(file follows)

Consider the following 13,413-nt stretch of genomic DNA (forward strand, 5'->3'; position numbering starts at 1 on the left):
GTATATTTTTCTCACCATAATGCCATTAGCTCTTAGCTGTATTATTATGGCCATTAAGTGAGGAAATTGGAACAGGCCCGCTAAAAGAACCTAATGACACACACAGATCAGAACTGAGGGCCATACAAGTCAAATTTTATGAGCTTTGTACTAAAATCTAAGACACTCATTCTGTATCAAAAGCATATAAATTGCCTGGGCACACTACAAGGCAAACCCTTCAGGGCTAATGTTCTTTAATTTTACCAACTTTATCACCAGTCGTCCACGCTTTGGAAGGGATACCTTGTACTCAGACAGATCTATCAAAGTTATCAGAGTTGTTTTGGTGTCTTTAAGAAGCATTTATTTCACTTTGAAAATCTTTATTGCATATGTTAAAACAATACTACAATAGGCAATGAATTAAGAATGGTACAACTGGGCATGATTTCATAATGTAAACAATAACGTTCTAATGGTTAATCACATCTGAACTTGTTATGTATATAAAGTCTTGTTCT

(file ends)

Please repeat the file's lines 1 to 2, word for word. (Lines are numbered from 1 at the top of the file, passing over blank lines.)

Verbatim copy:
Consider the following 13,413-nt stretch of genomic DNA (forward strand, 5'->3'; position numbering starts at 1 on the left):
GTATATTTTTCTCACCATAATGCCATTAGCTCTTAGCTGTATTATTATGGCCATTAAGTGAGGAAATTGGAACAGGCCCGCTAAAAGAACCTAATGACACACACAGATCAGAACTGAGGGCCATACAAGTCAAATTTTATGAGCTTTGTACTAAAATCTAAGACACTCATTCTGTATCAAAAGCATATAAATTGCCTGGGCACACTACAAGGCAAACCCTTCAGGGCTAATGTTCTTTAATTTTACCAACTTTATCACCAGTCGTCCACGCTTTGGAAGGGATACCTTGTACTCAGACAGATCTATCAAAGTTATCAGAGTTGTTTTGGTGTCTTTAAGAAGCATTTATTTCACTTTGAAAATCTTTATTGCATATGTTAAAACAATACTACAATAGGCAATGAATTAAGAATGGTACAACTGGGCATGATTTCATAATGTAAACAATAACGTTCTAATGGTTAATCACATCTGAACTTGTTATGTATATAAAGTCTTGTTCT